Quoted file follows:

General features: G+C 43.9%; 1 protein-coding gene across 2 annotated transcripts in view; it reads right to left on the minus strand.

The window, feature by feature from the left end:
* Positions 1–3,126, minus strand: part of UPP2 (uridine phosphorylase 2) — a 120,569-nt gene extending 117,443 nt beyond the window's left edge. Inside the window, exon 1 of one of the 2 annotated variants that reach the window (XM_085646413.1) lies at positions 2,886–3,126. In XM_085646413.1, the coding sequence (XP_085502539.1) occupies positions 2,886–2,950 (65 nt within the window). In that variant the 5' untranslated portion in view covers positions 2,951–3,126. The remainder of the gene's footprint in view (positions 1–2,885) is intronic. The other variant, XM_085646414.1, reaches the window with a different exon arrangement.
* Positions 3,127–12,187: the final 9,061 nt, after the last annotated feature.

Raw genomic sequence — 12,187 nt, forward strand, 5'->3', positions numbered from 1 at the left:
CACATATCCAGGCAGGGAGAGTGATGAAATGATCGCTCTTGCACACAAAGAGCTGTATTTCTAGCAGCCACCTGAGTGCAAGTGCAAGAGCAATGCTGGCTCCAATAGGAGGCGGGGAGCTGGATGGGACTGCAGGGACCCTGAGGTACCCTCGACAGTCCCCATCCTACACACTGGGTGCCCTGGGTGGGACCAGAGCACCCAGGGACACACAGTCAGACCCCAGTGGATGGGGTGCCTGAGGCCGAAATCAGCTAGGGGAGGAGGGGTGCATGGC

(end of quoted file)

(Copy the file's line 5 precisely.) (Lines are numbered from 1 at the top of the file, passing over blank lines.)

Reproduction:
Raw genomic sequence — 12,187 nt, forward strand, 5'->3', positions numbered from 1 at the left: